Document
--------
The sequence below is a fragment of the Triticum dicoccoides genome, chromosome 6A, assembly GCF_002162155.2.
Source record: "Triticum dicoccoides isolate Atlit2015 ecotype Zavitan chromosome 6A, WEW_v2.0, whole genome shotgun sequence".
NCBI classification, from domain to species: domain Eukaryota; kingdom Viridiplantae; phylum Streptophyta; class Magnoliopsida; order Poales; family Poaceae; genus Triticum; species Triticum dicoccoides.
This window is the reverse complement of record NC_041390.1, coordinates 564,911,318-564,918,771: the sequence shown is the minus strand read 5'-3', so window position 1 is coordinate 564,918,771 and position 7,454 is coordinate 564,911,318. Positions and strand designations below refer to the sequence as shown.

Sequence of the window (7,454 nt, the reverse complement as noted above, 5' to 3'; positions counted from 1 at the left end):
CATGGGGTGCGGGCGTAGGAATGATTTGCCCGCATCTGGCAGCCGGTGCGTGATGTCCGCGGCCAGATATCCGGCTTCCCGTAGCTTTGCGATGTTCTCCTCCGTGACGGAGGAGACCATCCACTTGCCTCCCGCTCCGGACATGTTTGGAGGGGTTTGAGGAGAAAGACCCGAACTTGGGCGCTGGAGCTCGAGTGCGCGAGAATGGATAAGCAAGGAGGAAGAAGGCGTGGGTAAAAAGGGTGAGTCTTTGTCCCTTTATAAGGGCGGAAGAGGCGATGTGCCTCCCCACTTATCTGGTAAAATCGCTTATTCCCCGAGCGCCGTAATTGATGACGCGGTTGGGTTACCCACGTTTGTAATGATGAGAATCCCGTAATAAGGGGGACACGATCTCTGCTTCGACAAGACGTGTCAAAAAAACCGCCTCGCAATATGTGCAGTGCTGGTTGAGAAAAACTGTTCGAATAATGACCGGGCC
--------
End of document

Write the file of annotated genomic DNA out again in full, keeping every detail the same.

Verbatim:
The sequence below is a fragment of the Triticum dicoccoides genome, chromosome 6A, assembly GCF_002162155.2.
Source record: "Triticum dicoccoides isolate Atlit2015 ecotype Zavitan chromosome 6A, WEW_v2.0, whole genome shotgun sequence".
NCBI classification, from domain to species: domain Eukaryota; kingdom Viridiplantae; phylum Streptophyta; class Magnoliopsida; order Poales; family Poaceae; genus Triticum; species Triticum dicoccoides.
This window is the reverse complement of record NC_041390.1, coordinates 564,911,318-564,918,771: the sequence shown is the minus strand read 5'-3', so window position 1 is coordinate 564,918,771 and position 7,454 is coordinate 564,911,318. Positions and strand designations below refer to the sequence as shown.

Sequence of the window (7,454 nt, the reverse complement as noted above, 5' to 3'; positions counted from 1 at the left end):
CATGGGGTGCGGGCGTAGGAATGATTTGCCCGCATCTGGCAGCCGGTGCGTGATGTCCGCGGCCAGATATCCGGCTTCCCGTAGCTTTGCGATGTTCTCCTCCGTGACGGAGGAGACCATCCACTTGCCTCCCGCTCCGGACATGTTTGGAGGGGTTTGAGGAGAAAGACCCGAACTTGGGCGCTGGAGCTCGAGTGCGCGAGAATGGATAAGCAAGGAGGAAGAAGGCGTGGGTAAAAAGGGTGAGTCTTTGTCCCTTTATAAGGGCGGAAGAGGCGATGTGCCTCCCCACTTATCTGGTAAAATCGCTTATTCCCCGAGCGCCGTAATTGATGACGCGGTTGGGTTACCCACGTTTGTAATGATGAGAATCCCGTAATAAGGGGGACACGATCTCTGCTTCGACAAGACGTGTCAAAAAAACCGCCTCGCAATATGTGCAGTGCTGGTTGAGAAAAACTGTTCGAATAATGACCGGGCC